David and Merete write to the FERC:
As residents of Hopewell Township, New Jersey who would be directly affected by the proposed PennEast pipeline from Luzerne County, PA to the Transco terminus north of Trenton, NJ, we voice our most strenuous objections to PennEast’s plans and its pre-filing for FERC approval. As proposed by PennEast, the pipeline would run through our property and within 100 feet of our home, and would result in the irreparable destruction of acres of hundred+-year old forest on and adjacent to our
property. Furthermore, the planned pipeline would follow a path taking it through a certified preserved wetlands area to the south of our property that are home and a waystation for migratory birds—green and blue heron and snowy egrets, among others. Those wetlands would be destroyed by pipeline construction.
The pipeline would destroy the local environment, which is the principal reason most residents of our township, including ourselves, chose to live here. No financial remuneration from the taking of our property could ever adequately compensate us for that loss. All local authorities in our and adjacent townships have formally objected to the pipeline. As you consider the PennEast proposal, you must urge PennEast to find an alternative to the proposed route that minimizes environmental damage, such as an existing right-of-way, or deny permission to build.
I remain amazed that PennEast thinks it’s OK to run a 3′ wide high pressure natural gas pipeline within a hundred feet of someone’s house, let alone through wetlands and protected water ways.
Their submission is below:
David and Merete’s submission – FERC Generated PDF
David and Merete’s submission – FERC Generated PDF Alternate Site
I am writing to express my opposition to the PennEast Pipeline Company and their intent to disrupt our beautiful preserved properties, our clean Delaware River, our C-1 Streams and the wildlife that so depends on this eco-system. I have resided in Hunterdon County NJ my entire life because it is absolutely beautiful and a hidden treasure. My concern is for our drinking water due to Kingwood Township reliance on independent wells. We have no public services in this area and rely solely on deep wells.
As our soil is mostly clay and sub soil is rock it is difficult to dig in this area. If PennEast begins to blast we will lose our wells. I am also concerned over the acceptable leakage amounts by this company. If it should leak anywhere in this area due to the sub soil rock formations it will pollute miles of drinking wells due to the fractioning of that rock. Our water is our most precious resource. I do not want PennEast to ruin our environment, my home community or disrupt the wildlife that we re-introduced to our area ie, the Bald Eagle. Many Bald Eagles now call our Delaware River Valley their home. We also have many areas with tons of Indian artifacts, historical sites, and parks. This pipeline will not be of any benefit to our area and I, again, oppose this pipeline.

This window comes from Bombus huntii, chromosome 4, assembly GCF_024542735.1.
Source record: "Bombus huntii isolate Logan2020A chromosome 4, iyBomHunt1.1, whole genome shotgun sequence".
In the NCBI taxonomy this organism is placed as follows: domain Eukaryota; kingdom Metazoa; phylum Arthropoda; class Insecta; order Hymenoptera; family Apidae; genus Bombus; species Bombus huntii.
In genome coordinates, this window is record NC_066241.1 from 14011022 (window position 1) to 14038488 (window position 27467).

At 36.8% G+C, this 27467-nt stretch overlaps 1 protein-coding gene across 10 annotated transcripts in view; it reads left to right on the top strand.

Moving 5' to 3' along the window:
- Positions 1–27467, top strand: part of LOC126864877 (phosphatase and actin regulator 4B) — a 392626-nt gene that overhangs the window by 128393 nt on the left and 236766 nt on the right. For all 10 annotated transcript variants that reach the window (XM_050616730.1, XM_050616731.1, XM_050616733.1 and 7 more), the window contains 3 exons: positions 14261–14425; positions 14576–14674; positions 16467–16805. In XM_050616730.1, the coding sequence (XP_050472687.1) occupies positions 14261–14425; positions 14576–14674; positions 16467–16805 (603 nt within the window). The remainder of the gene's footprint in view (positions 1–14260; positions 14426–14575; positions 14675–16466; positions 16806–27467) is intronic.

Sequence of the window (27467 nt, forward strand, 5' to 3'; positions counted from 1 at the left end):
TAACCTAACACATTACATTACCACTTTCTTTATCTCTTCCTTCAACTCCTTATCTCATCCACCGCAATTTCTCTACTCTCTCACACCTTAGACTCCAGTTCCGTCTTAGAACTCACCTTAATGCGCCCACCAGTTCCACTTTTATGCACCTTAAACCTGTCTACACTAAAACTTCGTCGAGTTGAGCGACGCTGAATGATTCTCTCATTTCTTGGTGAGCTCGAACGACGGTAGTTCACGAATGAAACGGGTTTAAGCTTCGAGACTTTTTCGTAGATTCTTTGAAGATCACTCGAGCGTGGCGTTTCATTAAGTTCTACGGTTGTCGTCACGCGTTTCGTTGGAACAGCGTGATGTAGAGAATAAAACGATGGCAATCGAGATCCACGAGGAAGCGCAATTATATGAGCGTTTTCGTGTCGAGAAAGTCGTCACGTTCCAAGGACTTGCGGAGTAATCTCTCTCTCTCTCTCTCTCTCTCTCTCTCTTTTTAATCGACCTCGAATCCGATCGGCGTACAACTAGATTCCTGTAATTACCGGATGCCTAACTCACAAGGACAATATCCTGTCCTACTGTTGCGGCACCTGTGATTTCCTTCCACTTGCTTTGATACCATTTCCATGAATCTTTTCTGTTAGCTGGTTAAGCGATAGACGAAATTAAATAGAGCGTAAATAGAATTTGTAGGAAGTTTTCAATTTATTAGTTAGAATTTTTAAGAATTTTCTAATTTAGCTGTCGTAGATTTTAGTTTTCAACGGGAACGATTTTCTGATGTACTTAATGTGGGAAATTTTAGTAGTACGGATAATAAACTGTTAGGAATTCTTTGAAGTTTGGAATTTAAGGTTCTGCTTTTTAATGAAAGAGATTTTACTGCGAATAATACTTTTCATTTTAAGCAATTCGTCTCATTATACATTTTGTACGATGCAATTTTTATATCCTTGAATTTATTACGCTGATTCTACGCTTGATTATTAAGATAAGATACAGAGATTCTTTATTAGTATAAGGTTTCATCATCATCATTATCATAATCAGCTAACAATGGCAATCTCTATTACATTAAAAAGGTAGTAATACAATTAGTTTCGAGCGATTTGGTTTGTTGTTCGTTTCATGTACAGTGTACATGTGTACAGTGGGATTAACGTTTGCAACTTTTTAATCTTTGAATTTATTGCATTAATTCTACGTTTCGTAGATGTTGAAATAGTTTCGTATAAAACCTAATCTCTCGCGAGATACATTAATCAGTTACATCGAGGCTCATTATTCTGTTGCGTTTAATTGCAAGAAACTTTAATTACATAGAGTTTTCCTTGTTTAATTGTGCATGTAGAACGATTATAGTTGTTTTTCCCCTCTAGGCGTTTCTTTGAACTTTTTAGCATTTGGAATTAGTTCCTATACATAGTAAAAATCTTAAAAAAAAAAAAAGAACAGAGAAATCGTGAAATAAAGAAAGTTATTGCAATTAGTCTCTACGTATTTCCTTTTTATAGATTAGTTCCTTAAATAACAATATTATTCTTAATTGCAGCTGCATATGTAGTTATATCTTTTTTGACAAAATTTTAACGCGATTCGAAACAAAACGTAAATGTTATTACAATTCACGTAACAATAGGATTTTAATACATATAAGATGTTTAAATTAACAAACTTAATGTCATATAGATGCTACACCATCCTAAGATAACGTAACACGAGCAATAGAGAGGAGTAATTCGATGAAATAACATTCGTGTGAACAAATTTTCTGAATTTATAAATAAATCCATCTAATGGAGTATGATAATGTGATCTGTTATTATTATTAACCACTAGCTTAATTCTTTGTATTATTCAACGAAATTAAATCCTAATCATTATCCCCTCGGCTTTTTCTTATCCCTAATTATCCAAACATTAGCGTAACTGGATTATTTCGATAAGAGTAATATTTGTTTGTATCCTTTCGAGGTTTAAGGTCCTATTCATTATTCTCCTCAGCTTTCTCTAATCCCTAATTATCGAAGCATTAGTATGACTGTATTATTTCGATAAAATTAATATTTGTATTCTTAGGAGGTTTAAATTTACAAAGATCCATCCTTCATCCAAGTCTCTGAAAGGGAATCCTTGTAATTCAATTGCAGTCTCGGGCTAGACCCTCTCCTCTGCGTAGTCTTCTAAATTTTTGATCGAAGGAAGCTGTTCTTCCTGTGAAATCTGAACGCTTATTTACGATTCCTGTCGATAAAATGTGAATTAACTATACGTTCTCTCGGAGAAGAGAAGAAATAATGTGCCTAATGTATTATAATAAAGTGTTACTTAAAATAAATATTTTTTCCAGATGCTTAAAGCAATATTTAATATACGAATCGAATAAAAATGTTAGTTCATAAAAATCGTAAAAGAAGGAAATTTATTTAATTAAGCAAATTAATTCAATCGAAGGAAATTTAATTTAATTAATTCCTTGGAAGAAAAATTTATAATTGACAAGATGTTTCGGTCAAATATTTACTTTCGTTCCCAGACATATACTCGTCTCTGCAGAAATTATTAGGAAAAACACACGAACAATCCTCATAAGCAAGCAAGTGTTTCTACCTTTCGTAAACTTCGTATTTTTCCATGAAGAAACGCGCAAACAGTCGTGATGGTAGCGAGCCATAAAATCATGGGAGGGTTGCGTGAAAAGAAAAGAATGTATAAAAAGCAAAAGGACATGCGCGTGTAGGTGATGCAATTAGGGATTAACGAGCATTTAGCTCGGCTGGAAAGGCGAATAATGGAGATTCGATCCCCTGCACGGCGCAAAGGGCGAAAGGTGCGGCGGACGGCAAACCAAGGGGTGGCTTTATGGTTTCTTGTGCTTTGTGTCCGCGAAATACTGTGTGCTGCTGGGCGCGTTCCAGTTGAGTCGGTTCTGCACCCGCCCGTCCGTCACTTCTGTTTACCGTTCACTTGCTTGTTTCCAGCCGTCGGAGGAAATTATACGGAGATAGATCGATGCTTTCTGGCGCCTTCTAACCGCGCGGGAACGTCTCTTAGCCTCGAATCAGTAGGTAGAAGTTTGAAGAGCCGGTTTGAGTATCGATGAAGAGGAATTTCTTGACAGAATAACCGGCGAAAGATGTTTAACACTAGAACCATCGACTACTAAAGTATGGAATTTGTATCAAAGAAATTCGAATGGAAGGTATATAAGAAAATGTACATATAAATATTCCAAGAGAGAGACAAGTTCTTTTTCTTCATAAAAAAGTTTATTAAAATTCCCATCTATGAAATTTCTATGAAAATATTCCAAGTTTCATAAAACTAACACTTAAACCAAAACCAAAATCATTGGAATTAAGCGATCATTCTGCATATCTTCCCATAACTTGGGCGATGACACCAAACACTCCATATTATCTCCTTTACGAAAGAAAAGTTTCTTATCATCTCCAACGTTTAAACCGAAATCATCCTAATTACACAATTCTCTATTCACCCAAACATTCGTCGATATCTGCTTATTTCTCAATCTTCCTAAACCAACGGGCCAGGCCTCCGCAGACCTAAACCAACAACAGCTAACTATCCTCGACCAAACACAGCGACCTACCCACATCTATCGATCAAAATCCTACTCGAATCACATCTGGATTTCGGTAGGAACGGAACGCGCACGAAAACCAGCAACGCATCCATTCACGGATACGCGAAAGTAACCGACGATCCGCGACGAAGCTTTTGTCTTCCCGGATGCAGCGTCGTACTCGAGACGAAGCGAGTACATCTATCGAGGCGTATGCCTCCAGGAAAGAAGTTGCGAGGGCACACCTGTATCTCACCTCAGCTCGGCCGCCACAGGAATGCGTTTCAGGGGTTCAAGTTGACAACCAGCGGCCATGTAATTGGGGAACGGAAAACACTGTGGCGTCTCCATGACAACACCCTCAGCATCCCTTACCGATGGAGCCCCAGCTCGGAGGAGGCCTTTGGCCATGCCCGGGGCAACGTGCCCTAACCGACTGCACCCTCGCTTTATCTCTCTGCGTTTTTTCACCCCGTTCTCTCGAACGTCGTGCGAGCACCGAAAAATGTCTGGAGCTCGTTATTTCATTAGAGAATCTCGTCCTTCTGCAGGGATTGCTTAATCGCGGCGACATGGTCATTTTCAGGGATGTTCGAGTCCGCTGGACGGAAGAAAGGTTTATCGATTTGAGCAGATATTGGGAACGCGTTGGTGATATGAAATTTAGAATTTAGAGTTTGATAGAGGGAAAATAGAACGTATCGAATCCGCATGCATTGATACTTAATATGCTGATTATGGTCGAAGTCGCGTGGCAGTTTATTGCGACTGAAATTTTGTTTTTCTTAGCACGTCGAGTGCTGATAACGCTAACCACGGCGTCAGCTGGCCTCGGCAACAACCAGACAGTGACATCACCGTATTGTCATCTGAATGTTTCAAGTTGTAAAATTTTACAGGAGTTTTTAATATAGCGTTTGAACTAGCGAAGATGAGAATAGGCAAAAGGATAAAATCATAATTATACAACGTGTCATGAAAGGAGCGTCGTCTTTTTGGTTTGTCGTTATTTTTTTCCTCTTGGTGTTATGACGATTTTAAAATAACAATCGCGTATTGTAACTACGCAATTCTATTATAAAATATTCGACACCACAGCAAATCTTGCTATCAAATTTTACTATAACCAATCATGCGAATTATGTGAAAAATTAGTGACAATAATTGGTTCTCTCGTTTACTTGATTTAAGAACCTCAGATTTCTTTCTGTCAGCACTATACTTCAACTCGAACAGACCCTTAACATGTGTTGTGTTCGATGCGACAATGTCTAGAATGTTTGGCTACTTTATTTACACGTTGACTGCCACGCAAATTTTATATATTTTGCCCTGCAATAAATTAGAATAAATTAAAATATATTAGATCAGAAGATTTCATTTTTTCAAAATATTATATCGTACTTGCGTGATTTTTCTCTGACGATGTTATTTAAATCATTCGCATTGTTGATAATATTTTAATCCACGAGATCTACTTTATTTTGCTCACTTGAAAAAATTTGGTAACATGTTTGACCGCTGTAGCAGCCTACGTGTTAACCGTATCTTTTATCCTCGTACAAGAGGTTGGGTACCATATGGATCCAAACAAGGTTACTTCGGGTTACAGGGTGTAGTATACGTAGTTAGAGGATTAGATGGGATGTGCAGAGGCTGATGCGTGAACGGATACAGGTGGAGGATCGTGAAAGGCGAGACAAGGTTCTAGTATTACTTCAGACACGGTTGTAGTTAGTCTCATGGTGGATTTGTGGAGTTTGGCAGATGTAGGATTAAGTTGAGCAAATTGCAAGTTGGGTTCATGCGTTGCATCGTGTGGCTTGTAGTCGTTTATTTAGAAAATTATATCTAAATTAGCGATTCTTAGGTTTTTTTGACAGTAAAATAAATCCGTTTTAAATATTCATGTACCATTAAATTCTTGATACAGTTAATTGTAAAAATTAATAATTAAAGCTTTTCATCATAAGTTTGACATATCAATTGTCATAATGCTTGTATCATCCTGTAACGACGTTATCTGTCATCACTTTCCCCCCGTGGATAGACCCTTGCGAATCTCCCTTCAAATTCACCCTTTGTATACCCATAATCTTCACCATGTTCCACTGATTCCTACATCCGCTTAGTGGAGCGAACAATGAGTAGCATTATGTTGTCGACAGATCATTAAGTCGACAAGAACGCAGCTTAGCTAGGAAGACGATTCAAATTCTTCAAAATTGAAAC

Holly’s comments – FERC Generated PDF
Holly’s comments – FERC Generated PDF Alternate Site
This is getting to be a sadly familiar story. Chris from Etters, PA has owns farmland in PA, and PennEast wants to put their pipeline through it.
I am writing this letter in regards to the PennEast Pipeline Project, pre-filing docket number PF 15-1-000. With the threat of eminent domain looming, we are being coerced to agree to an easement. If the project is approved, FERC will be doing a disservice to the landowners within the
path of the pipeline. I am opposed to this project. I do not want it on my property. The PennEast Pipeline Project is extremely detrimental to the property owners directly affected by its construction, nearby residents, and the environment.
The PennEast Pipeline is planned to cross my family’s property from West Scenic Drive to Hoch Road in Danielsville, Pa. This property is currently rented to local farmers for use in crop production. If the pipeline is constructed on this land, may render a sizable portion of the land as unusable for its intended purpose. Loss of farmable land would impact our income, as well as that of the farmer through lost production. Farmers would be impacted equipment damage and / or catastrophic accidents due to shallow or exposed pipelines; pipelines which are easily damaged by plowing, construction and weather-related accidents, leading to explosions and fires. As landowners we cannot accept the responsibility of damage the pipeline may cause to farmers, area residents or the environment. The proposed route for the PennEast Pipeline traversesfarmland, un-developed land, and areas that have a history of sink-holes; furthering the risks of destructive and catastrophic occurrences. The farm has been in our family for over 60 years. In addition to farming, the land is used for recreational purposes, which would be diminished due to the pipeline. Further, property values and future plans for developing the land for a family profit would be severely impacted by
this project. In addition to lowering property value, having a dangerous gas line on our property will increase our insurance costs. The pipeline would cutoff access to the property from Hoch Road or West Scenic Drive. As building over the pipeline is not permissible, our family will have extremely limited options as to what can and cannot be done on our own land.
Also of great concern is what will happen to the pipeline when it is no longer useable? Will PennEast be required to return the land to its native state? Once can look anywhere in the country and see deteriorating buildings and infrastructure; both of which are dangerous and an eyesore.
On the PennEast site, the proudly boast they will donate UP TO $5,000 to communities along the pipeline. This paltry amount will barely cover a months’ worth of salary for emergency responders, environmental monitoring and remediation. Such an amount will not even make a dent in the amount needed to buy equipment to respond to accidents.
I hadn’t noticed the $5,000 Chris mentions on the PennEast web site. That amount seems pretty insulting for a pipeline that’s going to have 1 billion cubic feet of natural gas running through it per day.
See Chris’ submission below:
Chris’ submission – FERC Generated PDF
Chris’ submission – FERC Generated PDF Alternate Site
Many, many, many (many!) people have written to the FERC objecting to the appointment of Tetra Tech to run the environmental impact study of the PennEast Pipeline. Teresa from Pennington, NJ is one of them:
I request that FERC rescind the appointment of Tetra Tech to perform the
Environmental Impact Study for the proposed PennEast pipeline. It is
absolutely necessary for an unbiased company to undertake this most
important endeavor. Tetra Tech belongs to the Marcellus Shale Coalition.